Finding the golden thread of consciousness

Vaughan Bell reviews the new Tom Stoppard play at the National Theatre.

In the first scene of Tom Stoppard’s new play The Hard Problem, the charming but arrogant neuroscientist is arguing with Hilary, a psychology student about evolutionary biology. 'Altruism is always self-interest,' says Spike, 'it just needs a little working out'. In a single line, Spike captures the dilemma at the centre of Stoppard’s latest work: whether pure altruism really exists and what we can understand about human nature in its light.

This thread glitters through the centre of the work and is the source of much of the dramatic tension, not least as Hilary is brilliantly portrayed by Olivia Vinall, whose confident uncomplicated performance stands out amid a consistently strong cast. The sharp setting and candid performances are certainly enjoyable but the golden thread is often lost amid layers of sometimes tangential and ultimately unnecessary neuroscience.

We meet Hilary as a student but most of the action happens when she is a post-doctoral researcher at the Krohl Institute for Brain Science – a privately funded vanity institution built by the condescending hedge-fund guru Jerry Krohl. The setting is key and Stoppard has clearly amassed an impressively wide knowledge of both the practice and findings of modern cognitive science, but it’s also clear he never fully got to grips with its significance and, consequently, the play is somewhat awkward to the trained ear.

This is a typical and often pedantic criticism of plays about technical subjects but in Stoppard’s case, the work is primarily about what defines us as human, in light of the science of human nature, and because of this, the material often comes off as clunky. It’s not that the descriptions are inaccurate – allusions to optogenetics, Gödel and the computability of consciousness, game theory, and cortisol studies of risk in poker players, are all in context – but Stoppard doesn’t really understand what implications these concept have for either each other or for his main contention. Questions about mind and body, consciousness and morality, are confused at times, and it’s not clear that Stoppard really understands the true implications of the Hard Problem of consciousness.

But more frustrating is how the problem of human nature is pitched. The self-important Spike says anything non-scientific is 'gibberish', argues we’re just biology and therefore fundamentally self-centred. The good hearted Hilary questions evolution, doubts the scientific study of human nature, and thinks that not being able to explain consciousness is evidence for the existence of God.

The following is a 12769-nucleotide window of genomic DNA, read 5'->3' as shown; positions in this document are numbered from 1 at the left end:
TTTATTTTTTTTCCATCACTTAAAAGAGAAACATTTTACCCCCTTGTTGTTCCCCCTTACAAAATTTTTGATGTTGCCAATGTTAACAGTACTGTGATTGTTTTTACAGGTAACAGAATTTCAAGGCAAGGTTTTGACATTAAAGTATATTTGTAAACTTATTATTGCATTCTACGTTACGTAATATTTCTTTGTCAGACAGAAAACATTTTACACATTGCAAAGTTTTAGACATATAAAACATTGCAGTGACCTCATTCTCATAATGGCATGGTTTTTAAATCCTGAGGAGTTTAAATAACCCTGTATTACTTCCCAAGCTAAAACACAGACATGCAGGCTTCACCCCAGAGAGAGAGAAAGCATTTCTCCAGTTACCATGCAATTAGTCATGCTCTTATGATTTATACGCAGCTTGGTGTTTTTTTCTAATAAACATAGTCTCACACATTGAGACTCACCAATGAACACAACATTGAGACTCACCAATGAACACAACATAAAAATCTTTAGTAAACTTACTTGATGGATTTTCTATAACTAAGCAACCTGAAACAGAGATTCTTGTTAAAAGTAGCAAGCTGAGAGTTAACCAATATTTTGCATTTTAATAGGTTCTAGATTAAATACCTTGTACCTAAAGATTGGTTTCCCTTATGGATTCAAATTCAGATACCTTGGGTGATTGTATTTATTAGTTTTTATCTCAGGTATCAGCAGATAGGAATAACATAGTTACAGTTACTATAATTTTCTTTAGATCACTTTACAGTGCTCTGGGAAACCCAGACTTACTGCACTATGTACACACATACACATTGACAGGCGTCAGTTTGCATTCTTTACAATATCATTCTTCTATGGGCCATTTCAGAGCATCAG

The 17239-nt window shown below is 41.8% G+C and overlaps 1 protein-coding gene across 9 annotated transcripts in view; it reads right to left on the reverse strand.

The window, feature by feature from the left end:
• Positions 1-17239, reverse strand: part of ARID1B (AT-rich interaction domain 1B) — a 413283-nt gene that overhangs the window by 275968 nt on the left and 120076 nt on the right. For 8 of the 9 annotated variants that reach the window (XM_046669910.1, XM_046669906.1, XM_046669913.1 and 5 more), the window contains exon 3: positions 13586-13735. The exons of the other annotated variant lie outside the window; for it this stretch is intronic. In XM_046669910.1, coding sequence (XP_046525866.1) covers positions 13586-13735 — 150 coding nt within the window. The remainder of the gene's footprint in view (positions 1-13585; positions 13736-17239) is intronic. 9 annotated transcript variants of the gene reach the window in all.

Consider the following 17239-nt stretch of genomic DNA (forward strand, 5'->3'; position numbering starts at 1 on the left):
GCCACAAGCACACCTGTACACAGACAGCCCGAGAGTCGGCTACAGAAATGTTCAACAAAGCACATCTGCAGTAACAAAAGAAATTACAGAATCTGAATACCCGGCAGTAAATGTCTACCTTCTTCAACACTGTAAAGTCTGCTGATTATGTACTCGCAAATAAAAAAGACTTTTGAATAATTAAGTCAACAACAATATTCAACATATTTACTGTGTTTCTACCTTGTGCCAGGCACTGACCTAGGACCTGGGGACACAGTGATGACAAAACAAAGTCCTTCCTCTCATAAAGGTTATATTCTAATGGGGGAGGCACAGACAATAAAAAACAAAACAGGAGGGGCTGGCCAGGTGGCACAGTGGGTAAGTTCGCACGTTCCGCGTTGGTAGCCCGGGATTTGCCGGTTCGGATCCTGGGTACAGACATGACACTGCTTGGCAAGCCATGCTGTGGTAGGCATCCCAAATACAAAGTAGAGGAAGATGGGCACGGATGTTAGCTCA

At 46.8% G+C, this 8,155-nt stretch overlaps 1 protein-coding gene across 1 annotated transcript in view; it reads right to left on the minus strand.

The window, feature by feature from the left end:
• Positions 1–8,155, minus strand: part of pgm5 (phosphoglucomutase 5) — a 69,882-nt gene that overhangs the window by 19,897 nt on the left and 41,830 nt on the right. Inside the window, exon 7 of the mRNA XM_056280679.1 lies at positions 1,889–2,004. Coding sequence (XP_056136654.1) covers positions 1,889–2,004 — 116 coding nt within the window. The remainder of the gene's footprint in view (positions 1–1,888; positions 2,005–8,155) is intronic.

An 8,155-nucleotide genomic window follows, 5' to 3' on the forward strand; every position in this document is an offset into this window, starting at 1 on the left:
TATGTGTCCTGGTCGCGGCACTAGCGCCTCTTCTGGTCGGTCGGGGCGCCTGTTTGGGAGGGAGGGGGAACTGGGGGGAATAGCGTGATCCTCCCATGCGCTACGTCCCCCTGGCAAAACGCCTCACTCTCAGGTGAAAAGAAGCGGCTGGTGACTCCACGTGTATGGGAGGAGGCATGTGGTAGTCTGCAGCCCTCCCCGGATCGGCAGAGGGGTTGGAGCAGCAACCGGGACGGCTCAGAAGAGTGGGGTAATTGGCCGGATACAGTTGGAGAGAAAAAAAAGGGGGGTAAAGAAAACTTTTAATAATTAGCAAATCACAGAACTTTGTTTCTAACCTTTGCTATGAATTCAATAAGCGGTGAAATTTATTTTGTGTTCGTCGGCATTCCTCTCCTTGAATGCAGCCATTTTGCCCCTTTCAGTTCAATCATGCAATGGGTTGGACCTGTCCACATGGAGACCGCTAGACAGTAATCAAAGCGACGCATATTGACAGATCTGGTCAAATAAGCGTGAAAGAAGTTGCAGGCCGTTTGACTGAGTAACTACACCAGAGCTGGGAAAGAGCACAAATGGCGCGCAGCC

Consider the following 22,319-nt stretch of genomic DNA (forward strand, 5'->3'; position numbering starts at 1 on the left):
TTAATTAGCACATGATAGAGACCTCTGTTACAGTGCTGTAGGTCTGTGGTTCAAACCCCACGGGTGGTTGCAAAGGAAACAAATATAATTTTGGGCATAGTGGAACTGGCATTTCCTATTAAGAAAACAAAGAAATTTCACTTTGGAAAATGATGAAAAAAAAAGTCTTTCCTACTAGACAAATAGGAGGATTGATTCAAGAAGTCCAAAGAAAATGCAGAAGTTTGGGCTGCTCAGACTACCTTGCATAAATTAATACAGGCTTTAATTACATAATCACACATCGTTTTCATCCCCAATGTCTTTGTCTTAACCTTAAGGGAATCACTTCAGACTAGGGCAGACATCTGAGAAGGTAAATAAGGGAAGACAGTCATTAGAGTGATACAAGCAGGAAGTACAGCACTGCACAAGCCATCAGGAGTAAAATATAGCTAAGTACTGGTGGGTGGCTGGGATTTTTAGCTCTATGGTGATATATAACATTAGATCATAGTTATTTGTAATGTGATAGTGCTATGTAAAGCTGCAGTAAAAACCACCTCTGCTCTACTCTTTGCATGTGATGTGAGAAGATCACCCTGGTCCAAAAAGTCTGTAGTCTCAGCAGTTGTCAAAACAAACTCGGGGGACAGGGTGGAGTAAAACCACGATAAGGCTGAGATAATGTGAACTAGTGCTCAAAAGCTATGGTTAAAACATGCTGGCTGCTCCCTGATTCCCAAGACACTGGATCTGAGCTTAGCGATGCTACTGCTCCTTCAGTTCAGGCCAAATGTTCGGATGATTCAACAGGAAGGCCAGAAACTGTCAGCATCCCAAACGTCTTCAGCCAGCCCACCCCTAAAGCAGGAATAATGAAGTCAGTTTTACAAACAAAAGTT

Underneath the scientific-sounding fireworks in the dialogue is a fundamentally pre-enlightenment view of human nature that equates mystery with moral virtue and suggests morality is necessarily mysterious. As a result, the cognitive science turns out to be a distraction, where misplaced talk of neuroscience actually obscures the central meaning. In this sense, the play is a lost opportunity to push ethical questions about human conduct up against the genuinely profound questions about the self raised by modern brain research.

The one metaphor of the play that does work brilliantly is the Prisoner’s Dilemma – the classic paradigm in game theory where two criminals are caught and know that if they both keep quiet they’ll each get away with a light punishment, but if one rats and one stays silent, the rat goes free and the other goes down for a long stretch. Self-interest says you rat – you can’t risk trying to help another if it could send you into the abyss.

Hilary baulks at the concept – not at the choices, but the assumptions. 'You’ve left out everything about Bob and me except we’re out for ourselves and we’ve got two buttons to push'. 'Actually,' she says sardonically, 'Bob loves me'. 'I’m confessing... I’m going to give Bob a chance to go straight.' Hilary’s reframing strikes at the core of how scientific models can sometimes simplify human nature into numerical dust and this is really where the play really hits its mark.

At the end of the play, Hilary finds herself in her own version of the Prisoner’s Dilemma when a research assistant admits falsifying data for a study on morality that has both their names on it. The assistant declares she is motivated by love and wanted to impress. Hilary unmoved but compassionate, takes responsibility to save her junior, and loses her post. She saves a fraud in the hope of a better future. Her final act of humanity concerns her lost daughter, another important and touching story arc, but, if you’ll allow me my own moment of altruism, I won’t give it all away, for your own good, of course.

There’s probably a brilliant play to be written about brain research, the Copenhagen of cognitive science perhaps, but Stoppard hasn’t managed it with The Hard Problem. He has, however, written an enjoyable work of theatre and he can always revise his ideas, we hope, based on the results of future experiments.

- Dr Vaughan Bell is a Senior Clinical Lecturer at UCL, a clinical psychologist with South London and Maudsley NHS Foundation Trust, and blogger with Mind Hacks.

The Hard Problem is currently running in the National Theatre. It will be broadcast to over 550 UK cinemas and many more world wide as part of National Theatre Live on 16th April. 

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Comments

Well, at least Stoppard took a hammer to the overpraised permutations known as the Prisoner's Dilemma.